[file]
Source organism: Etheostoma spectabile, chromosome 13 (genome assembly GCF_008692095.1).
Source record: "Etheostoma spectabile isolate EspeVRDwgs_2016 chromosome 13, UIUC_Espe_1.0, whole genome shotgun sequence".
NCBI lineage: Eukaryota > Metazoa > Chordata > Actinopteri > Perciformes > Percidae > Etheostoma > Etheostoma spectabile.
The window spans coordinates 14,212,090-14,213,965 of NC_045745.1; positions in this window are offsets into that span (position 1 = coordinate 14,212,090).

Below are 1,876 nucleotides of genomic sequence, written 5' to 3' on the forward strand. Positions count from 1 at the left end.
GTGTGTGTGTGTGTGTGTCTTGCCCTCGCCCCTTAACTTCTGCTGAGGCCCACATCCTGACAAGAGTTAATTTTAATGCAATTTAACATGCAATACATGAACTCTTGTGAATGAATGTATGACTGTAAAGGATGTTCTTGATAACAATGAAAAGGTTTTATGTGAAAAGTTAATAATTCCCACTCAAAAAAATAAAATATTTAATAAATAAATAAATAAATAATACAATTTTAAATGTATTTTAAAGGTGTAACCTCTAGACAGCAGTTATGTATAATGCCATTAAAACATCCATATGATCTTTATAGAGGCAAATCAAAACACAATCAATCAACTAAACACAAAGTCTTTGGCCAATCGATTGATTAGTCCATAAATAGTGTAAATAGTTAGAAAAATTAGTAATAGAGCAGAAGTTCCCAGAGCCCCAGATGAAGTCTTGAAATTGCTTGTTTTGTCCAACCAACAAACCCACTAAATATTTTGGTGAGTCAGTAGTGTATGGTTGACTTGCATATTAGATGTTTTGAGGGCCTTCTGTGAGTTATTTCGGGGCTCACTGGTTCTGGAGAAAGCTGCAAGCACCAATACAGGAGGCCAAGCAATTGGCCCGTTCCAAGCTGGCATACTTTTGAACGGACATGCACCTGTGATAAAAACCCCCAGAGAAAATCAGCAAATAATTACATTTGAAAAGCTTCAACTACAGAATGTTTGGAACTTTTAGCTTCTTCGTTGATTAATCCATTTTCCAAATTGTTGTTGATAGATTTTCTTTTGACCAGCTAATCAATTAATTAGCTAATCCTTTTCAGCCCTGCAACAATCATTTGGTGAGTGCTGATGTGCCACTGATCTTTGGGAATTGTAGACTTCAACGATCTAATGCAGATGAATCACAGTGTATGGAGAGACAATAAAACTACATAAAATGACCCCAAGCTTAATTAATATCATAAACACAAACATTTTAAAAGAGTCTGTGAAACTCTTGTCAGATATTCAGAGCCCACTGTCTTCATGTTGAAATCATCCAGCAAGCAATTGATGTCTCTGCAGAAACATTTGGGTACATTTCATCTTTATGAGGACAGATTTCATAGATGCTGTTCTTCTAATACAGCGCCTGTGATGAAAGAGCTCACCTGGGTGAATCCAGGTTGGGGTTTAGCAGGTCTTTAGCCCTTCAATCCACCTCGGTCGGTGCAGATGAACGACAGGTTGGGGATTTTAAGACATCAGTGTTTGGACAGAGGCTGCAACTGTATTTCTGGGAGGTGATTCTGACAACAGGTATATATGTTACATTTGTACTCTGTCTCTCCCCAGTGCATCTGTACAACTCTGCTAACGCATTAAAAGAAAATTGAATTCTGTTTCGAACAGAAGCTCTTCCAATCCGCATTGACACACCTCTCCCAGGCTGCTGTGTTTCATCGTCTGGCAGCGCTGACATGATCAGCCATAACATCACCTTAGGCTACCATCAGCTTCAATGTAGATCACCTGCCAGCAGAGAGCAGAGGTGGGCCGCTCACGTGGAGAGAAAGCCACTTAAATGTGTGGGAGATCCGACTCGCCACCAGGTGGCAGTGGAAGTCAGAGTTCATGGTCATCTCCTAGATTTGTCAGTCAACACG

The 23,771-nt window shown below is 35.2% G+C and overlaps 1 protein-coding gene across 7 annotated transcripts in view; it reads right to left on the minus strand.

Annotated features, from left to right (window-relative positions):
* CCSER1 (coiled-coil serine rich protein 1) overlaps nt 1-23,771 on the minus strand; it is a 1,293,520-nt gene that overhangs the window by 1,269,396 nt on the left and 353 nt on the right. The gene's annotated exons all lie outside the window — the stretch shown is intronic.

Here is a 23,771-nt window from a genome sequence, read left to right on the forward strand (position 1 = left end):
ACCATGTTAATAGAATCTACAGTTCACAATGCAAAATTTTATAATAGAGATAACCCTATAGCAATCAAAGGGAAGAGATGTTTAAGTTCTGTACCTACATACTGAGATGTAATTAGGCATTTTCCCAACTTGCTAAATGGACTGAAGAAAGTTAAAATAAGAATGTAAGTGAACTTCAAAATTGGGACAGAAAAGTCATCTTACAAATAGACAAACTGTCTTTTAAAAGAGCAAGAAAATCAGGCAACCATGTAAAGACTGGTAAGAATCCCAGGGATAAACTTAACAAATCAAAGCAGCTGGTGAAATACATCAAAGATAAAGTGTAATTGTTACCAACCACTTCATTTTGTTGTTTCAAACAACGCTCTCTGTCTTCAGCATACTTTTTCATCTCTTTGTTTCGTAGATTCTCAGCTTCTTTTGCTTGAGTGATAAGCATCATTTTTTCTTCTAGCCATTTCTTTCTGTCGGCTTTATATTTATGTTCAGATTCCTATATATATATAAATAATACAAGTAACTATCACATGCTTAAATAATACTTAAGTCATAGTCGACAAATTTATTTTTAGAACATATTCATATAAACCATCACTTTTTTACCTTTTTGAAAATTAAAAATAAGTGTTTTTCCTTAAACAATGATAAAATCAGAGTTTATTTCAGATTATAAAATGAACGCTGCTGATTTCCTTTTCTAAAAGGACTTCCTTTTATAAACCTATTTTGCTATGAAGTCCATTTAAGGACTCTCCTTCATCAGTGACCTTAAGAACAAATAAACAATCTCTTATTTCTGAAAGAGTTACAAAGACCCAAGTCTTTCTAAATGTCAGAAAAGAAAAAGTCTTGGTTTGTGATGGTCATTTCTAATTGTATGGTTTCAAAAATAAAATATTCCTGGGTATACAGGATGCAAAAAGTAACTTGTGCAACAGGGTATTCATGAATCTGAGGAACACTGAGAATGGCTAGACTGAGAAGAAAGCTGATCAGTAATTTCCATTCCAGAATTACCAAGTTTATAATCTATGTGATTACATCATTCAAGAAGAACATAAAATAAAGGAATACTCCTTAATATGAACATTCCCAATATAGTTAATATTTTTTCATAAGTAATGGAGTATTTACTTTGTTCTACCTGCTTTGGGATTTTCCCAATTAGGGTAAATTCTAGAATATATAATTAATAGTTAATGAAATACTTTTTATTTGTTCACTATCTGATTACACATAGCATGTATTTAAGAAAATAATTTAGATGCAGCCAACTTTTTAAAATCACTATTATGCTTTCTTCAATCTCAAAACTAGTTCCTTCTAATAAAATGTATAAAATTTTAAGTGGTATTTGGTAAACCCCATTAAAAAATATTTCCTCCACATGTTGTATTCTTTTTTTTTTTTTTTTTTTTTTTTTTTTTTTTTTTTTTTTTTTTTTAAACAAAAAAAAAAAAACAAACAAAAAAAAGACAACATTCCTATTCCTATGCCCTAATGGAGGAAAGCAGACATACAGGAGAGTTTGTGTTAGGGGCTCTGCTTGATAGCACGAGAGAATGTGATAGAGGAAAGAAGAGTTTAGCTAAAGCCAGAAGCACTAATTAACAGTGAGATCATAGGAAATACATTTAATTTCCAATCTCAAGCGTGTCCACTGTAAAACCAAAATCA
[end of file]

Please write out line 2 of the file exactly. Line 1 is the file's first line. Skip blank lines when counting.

Source record: "Etheostoma spectabile isolate EspeVRDwgs_2016 chromosome 13, UIUC_Espe_1.0, whole genome shotgun sequence".